compound question


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compound question

n. When more than one question is combined in what seems to be a single question asked of a witness during a trial or deposition. A compound question can be objected to by opposing counsel since it is confusing to the witness, who is entitled to answer each question separately. If the objection is sustained the question must be withdrawn and asked in a series of separate questions. (See: objection)

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Actually, it is one compound question. Does a liberal democracy:
The idea behind having such a compound question and two alternative responses is important because it concentrates the voters' mind on the consequences of choosing one course rather than another and enhances the democratic legitimacy of the result.
You have already answered the question and shouldn't be asked it again; and 4) Compound Question. Two questions have been included in one inquiry, which could lead to confusing answers.
A compound question is a two-part question requiring separate answers.
He should refuse to answer a compound question unless told to do so by his attorney.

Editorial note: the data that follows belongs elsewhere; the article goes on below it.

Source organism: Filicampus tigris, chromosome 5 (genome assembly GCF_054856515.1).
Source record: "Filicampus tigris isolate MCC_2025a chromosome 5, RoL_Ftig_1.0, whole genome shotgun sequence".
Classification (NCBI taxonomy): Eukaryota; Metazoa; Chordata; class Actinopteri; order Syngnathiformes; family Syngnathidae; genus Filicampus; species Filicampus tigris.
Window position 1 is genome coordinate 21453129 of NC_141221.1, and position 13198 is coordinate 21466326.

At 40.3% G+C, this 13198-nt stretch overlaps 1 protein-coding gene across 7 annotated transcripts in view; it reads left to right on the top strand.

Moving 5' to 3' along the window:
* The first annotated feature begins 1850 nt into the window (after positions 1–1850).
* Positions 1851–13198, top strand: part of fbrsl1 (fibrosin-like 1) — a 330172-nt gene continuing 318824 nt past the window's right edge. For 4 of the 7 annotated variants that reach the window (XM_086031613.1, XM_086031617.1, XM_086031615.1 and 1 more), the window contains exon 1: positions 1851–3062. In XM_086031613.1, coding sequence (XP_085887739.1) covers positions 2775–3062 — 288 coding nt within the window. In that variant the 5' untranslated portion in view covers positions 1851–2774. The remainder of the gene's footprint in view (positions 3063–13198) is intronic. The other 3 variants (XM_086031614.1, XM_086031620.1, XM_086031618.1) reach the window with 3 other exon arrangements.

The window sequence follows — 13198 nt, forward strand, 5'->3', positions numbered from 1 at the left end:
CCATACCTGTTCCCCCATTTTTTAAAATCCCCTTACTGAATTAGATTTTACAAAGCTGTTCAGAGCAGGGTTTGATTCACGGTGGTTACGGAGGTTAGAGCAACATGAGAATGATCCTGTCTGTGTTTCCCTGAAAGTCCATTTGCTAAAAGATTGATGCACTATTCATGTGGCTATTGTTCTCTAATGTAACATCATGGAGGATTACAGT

(2) They are also compound questions, with a "why" which asks about the nature of things in general, and a "what" which asks for specific details about what to do in particular situations.
It is the premise of this paper that many disciplines, inside and outside the social sciences, look at exactly these sorts of compound questions; that it is possible and useful to look how various disciplines identify and phrase such questions and also to look at the various methods that are employed to gain answers to them; that knowledge gained from other disciplines in these respects can then be applied to improve public policy analysis; and that new methods, or more likely and more properly speaking, hybrids of existing methods, or research protocols derived from them, can then be developed for actual use by public policy analysts.
Compound questions and the unit of analysis The original unit of analysis for this research was the individual email that contained the student's question.
The topic of compound questions is not widely addressed in the digital reference literature (Lankes, 1999).
Compound questions, like "Are you exposed to loud noises at home or work?" should be divided into two simple questions.
Multiple or compound questions tend to obfuscate the record of the proceeding and confuse the trier of fact.